First, I should say this post will have all dSLR shots, but it is still good info IMO. As part of doing some exercises suggested by David duChemin in “The Visual Toolbox: 60 Lessons for Stronger Photographs (Voices That Matter)”, I decided to do some pan-n-shoot while I was at the Barrett-Jackson Northeast inaugural collector car auction. This was a three-day, car nut extravaganza and was really worth the entry price (at least for me).

I found a great place to practice this technique: along the access road between where the auction cars had their final prep and shine, and where the cars enter the arena for the actual auction. There was a general admission walkway that the security folks were directing people towards. I found a quiet place where no security were standing and I was behind a guardrail, so there was little chance of impeding the flow of traffic. As a bonus, it was in the shade.

If you are not familiar with the technique, basically you shoot a moving object with a shutter speed that allows you to keep your subject in focus, and you follow the speed of the moving object with the motion of your camera/body such that the background will tend to blur out. It is not an easy technique to master but with some practice, I found myself getting better with each shot.

First, I used duChemin’s advice of turning my body towards where I wanted the shots to end up. So say your subject is moving left to right I would face my hips and body towards the right and twist to start following the subject and unwind as the subject goes by. If you ever watch automobile racing, you will sometimes seem professional photographers doing this. But it certainly is not restricted to automobiles, you can do this with people walking, sporting events or nature photography.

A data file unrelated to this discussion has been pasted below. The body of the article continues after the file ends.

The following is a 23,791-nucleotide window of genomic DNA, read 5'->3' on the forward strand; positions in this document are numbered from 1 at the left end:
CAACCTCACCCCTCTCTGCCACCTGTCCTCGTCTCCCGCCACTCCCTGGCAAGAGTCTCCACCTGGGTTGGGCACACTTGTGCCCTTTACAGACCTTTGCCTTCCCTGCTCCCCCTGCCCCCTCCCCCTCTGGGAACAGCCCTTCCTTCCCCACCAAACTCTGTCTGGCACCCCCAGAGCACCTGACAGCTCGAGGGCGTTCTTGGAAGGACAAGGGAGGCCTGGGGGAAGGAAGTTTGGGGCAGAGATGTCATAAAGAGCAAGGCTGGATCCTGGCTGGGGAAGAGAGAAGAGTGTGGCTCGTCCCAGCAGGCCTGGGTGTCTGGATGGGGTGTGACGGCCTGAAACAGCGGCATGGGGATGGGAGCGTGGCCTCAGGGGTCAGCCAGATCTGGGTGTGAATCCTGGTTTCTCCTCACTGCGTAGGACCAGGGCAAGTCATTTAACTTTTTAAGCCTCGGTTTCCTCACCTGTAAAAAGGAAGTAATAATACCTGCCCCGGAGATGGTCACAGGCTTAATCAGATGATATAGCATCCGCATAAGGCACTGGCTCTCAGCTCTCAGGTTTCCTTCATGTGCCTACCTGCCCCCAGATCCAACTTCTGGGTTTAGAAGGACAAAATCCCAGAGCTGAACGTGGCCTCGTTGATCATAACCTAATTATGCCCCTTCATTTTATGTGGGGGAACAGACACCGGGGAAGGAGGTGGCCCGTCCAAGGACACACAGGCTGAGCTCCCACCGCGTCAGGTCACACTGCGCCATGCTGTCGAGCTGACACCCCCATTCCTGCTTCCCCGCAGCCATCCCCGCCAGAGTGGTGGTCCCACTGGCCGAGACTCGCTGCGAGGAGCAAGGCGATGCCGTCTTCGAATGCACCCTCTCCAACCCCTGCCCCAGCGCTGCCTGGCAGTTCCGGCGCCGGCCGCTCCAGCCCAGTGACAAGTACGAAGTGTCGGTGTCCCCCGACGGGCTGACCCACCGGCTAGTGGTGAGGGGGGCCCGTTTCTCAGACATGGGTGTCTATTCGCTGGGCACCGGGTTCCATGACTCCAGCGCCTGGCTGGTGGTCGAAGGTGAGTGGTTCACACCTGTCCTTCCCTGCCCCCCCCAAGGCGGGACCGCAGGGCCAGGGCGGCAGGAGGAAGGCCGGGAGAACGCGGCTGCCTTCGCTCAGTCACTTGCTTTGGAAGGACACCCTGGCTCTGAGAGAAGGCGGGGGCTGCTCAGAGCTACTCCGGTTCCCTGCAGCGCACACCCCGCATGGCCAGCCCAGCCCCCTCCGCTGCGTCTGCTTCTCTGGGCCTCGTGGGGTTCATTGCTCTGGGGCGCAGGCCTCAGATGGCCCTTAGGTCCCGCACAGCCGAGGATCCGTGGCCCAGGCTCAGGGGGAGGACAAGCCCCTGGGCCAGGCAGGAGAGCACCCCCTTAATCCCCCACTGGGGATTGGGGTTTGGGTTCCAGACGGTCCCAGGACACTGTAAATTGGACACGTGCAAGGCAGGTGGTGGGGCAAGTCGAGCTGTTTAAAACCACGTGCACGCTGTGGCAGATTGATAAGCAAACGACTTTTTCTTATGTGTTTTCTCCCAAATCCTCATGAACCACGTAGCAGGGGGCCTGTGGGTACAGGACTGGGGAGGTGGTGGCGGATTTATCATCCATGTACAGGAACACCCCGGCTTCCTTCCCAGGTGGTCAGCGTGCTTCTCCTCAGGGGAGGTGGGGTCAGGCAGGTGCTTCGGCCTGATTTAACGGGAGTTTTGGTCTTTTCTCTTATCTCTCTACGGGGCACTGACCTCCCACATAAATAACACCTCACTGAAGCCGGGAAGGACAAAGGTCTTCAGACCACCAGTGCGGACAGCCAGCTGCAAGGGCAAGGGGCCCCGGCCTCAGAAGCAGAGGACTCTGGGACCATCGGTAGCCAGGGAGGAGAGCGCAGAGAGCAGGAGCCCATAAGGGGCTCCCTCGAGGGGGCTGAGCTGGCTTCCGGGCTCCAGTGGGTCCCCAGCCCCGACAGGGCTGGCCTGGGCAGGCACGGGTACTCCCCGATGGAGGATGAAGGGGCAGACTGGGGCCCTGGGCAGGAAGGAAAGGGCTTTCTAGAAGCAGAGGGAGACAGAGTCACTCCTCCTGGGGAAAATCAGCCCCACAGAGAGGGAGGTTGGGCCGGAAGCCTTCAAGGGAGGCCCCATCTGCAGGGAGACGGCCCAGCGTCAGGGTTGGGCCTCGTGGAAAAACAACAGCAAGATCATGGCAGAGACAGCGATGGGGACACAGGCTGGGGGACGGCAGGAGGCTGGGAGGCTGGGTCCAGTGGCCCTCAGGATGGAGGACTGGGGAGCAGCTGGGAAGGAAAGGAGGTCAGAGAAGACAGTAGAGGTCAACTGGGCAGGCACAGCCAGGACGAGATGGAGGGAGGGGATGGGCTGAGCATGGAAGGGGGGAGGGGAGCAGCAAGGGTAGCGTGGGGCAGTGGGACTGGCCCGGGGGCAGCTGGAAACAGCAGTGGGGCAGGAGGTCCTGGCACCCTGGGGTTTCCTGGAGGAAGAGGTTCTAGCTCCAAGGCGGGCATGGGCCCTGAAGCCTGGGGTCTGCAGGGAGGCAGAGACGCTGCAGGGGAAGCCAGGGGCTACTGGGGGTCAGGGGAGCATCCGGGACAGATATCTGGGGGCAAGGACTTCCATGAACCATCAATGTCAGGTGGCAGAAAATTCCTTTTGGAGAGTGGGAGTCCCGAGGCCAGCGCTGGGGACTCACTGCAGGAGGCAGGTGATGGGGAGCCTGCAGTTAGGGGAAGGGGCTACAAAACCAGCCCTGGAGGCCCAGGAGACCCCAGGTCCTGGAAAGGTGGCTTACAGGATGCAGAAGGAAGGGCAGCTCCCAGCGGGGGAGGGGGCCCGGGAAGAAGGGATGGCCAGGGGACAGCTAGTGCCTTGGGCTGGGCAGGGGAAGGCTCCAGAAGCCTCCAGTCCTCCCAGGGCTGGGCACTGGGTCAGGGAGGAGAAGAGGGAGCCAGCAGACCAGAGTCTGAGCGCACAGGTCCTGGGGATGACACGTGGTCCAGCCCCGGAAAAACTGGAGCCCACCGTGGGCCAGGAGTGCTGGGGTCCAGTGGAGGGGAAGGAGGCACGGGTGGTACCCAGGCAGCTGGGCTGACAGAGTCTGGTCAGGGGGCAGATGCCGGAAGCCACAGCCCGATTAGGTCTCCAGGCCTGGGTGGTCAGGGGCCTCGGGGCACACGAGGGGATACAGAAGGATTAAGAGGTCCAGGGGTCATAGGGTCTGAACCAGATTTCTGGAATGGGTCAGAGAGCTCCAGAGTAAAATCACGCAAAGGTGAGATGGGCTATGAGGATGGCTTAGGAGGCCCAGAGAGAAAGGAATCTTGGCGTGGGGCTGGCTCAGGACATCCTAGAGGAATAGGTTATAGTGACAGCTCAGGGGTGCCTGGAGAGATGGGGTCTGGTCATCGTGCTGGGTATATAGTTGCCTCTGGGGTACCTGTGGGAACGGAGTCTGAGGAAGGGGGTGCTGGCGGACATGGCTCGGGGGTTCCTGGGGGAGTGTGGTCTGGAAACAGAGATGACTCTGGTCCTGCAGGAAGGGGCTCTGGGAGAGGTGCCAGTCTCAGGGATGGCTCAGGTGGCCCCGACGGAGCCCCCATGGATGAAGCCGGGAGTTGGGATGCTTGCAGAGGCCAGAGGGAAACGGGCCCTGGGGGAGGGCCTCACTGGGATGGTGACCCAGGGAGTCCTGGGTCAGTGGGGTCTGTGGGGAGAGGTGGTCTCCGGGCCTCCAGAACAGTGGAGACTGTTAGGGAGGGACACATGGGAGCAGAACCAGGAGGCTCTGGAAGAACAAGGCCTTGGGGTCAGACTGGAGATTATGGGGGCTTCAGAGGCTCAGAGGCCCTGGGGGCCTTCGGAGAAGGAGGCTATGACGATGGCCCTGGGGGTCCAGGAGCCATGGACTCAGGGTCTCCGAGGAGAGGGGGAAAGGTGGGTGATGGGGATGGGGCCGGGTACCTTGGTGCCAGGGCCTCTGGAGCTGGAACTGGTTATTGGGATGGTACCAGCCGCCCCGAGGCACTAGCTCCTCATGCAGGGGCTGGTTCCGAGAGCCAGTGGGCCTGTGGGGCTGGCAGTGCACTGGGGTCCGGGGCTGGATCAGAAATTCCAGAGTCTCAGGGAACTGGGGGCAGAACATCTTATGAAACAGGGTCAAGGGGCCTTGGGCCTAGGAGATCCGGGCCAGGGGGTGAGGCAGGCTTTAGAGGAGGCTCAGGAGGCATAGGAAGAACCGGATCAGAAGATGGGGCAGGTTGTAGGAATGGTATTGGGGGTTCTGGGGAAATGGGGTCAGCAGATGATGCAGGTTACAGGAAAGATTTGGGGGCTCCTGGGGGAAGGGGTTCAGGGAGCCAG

The hardest part I found is matching the shutter speed with the movement speed of your subject. In my case, the cars were generally going at low speeds (~15-25mph), but had a fair amount of variance due to pedestrians or all the golf carts driving around. This first day, I never really got this shutter speed correct.

Another technique I didn’t really figure out till halfway through the second day, was to use the camera’s little red focus area in the center to follow the subject. So maybe I start focusing on the car’s front left headlight as it goes left to right–as the car goes by and I take a shot, I needed to keep that focus area on the same general part of the car.

I shot most of these with shutter priority, so another thing I needed to keep better track of is the ISO so that the aperture would keep much of my subject in ‘general’ focus. The low depth of field detracts from a few of the shots, at least compared to what I wanted to achieve. They still look pretty ok.

On to the photos, you can find more info about some of the cars on my flickr, I did not upload all of these to flickr, but am sharing them here, good or bad.